I’m sure Nicki Bloom, like that other playwrighting wunderkind Polly Stenham (That Face), is tired of hearing how marvellous it must be to write so well at such a young age. We tend not to gush quite so much over absurdly talented young musicians and sports stars but, somehow when it comes to writing plays, you’re not supposed to hit all the marks until you’re much older. Just why you can’t be as prodigiously clever with imagination and words as you can with bat, ball or musical notes certainly escapes me.
Having got that off my chest, I have to say that Nicki Bloom’s first play Tender, currently playing at !Metro Arts for the Independents 2010 season really does demonstrate an impressive mastery of dialogue (I understand she also writes poetry) and, with this work at least, an equally striking command of dramatic form – not bad for someone aged 22 when she wrote it, had it performed by Belvoir Street’s B-Sharp and then Hothouse Theatre (Albury-Wodonga) and back to Griffin in Sydney.
Tender is a splendid play, its narrative composed around the kind of roles actors die for. I’m not at all surprised that Andrea Moor knew after a first reading that this was a play she simply had to direct. She does so with a very sure hand and an understanding of what drives the work – an examination of how we behave when love takes hold.
Tender‘s mosaic plot creates an episodic identikit of character and relationships, at the same time piecing together a narrative composed of half-remembered fragments. They surround a mysterious event that has resulted in the disappearance and, presumably, the death of Michael (Peter Cook) during a walk late one night with wife Sarah in an inner city park. Sarah (Kathryn Marquet) is suffering from post-traumatic stress and has no recollection of what happened; she remembers the translucence of the light, the foliage in the gardens, and is tormented by re-living simultaneously the past and the immediacy – in her mind at least – of Michael’s presence.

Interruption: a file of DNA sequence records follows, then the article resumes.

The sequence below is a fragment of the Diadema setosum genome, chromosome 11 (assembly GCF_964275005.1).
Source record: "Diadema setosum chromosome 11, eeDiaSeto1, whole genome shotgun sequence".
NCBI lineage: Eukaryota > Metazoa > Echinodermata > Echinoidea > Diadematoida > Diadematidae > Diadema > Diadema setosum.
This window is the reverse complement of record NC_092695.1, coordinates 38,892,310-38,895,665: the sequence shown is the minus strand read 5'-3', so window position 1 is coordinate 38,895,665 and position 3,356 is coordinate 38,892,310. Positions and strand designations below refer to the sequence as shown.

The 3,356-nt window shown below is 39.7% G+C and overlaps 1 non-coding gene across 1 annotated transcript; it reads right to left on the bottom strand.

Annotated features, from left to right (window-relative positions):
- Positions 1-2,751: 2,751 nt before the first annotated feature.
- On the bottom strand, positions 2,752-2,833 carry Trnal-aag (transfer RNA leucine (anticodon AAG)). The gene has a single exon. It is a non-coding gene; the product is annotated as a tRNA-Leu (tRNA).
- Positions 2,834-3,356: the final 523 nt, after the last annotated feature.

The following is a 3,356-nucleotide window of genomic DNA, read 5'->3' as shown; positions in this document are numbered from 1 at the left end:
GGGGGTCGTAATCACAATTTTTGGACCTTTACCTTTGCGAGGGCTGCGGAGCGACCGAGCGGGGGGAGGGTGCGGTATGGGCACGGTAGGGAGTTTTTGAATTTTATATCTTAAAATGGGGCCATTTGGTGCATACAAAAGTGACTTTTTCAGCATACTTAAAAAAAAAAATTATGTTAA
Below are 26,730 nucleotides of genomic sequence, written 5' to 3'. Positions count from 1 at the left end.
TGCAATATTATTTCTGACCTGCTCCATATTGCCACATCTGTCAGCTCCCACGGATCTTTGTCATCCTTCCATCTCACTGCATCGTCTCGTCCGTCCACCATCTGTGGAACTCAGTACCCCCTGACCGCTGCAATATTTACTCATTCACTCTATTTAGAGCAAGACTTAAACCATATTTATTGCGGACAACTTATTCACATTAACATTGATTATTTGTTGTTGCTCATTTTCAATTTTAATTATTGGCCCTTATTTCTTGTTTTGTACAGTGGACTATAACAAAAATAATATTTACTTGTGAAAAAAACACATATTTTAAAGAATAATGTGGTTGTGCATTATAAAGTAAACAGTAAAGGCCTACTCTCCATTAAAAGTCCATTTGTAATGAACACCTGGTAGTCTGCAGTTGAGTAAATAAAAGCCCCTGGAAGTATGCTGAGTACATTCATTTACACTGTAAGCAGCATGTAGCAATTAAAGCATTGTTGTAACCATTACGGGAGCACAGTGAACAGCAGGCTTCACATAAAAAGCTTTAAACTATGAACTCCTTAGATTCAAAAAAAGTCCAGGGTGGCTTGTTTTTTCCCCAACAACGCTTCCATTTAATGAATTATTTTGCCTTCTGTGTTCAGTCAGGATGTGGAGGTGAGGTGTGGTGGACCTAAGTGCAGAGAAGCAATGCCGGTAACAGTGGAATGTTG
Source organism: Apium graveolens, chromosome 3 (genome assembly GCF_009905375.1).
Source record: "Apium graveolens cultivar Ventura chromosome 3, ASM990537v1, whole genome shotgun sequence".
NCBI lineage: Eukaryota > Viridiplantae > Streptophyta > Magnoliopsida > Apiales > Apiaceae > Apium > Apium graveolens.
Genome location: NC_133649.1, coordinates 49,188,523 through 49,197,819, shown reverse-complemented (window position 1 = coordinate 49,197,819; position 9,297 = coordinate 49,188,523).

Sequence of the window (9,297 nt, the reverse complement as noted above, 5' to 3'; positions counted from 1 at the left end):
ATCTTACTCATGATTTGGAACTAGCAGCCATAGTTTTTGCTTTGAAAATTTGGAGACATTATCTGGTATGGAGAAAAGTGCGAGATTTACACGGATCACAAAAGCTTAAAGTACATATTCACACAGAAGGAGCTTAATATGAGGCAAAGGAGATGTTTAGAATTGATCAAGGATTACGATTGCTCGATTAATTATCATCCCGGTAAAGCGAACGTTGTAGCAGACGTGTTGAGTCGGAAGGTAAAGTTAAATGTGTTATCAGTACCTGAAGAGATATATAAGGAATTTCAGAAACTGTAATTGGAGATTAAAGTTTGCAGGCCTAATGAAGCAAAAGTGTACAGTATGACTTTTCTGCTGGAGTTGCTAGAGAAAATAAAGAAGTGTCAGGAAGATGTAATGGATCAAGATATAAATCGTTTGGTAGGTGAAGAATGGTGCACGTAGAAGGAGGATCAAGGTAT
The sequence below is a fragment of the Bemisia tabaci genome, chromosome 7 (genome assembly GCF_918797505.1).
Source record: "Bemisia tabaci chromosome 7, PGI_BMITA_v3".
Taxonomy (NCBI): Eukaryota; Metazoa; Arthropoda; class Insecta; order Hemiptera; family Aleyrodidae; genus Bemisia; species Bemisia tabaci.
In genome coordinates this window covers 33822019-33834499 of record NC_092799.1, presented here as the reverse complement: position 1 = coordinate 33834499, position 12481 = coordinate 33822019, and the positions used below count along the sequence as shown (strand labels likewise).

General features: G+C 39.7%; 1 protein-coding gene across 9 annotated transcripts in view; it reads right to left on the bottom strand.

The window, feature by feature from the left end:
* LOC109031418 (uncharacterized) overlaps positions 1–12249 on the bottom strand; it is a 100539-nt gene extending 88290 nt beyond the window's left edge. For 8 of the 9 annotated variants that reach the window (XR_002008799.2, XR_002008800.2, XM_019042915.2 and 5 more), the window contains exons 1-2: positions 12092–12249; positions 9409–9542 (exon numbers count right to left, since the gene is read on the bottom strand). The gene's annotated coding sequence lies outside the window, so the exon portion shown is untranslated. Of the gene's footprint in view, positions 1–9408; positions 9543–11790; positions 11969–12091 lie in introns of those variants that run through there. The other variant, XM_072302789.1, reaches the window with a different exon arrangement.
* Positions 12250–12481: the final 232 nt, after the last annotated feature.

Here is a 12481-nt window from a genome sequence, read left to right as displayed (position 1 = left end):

Michael’s father Patrick (Peter Knapman) is himself trapped in a no-man’s land of his own grief, caught between a natural compassion for his daughter in law, and the hatred of his wife Yvonne who lashes out at him and the world, blaming Sarah for the death of a son she adored. Sarah in turn is helpless, drifting in and out of the past and the present. Tender’s narrative works on the audience’s imagination: what terrible thing happened that night? As a potent meditation on the nature of love and loving, the play does not supply the answer but, rather, examines the equally terrible fallout on those left behind.
The production has a very contemporary feel to it. Moor – a self-declared minimalist – has stripped away everything unnecessary to give the stage to Bloom’s text and the actors’ interpretation. Ross Wallace provides the visual world of Tender. Particularly compelling is his videoscape of images – all moody and impressionistic – projected on to a floor to ceiling screen of strips of material; actors come and go through it and down a trapdoor in the stage. Jason Glenwright’s lighting and Phil Hagstrom’s audio moodscape-soundtrack also work wonderfully well. It’s a stylish production and, really, the Sue Benner hasn’t looked or sounded as good in the design stakes for ages.
Tender is not a play that you can pigeonhole stylistically, if that’s your thing. It’s actually a much tougher work for actors to handle than a piece of straightforward psychological realism. Having said that, the performances are uniformly excellent. The non-linear plot is handled with consummate ease by director and cast. Bloom’s heightened dialogue with its truncated phrasing and choppy cadences can feel a bit contrived, and let it be said, takes a bit of getting used to; when you do, it’s heart-grabbing stuff – like good poetry, the emotions lie very close to the surface. Marquet and Cook were not quite as on top of these elusive rhythms in their first scene as they will be as the season runs, but theirs is a fine realisation of the tender, beautifully written and utterly believable relationship between Michael and Sarah. Can I just say that Kathryn Marquet gets better and better with every performance. Andrea Moor and Peter Knapman as Michael’s parents are equally assured in their roles; it’s a terrific piece of ensemble work.
I hope Tender gets the full houses it deserves for the season. This is quality theatre. See it.
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- Clearly and simply: Andrea Moor actor, director, teacher (actorsgreenroom.net)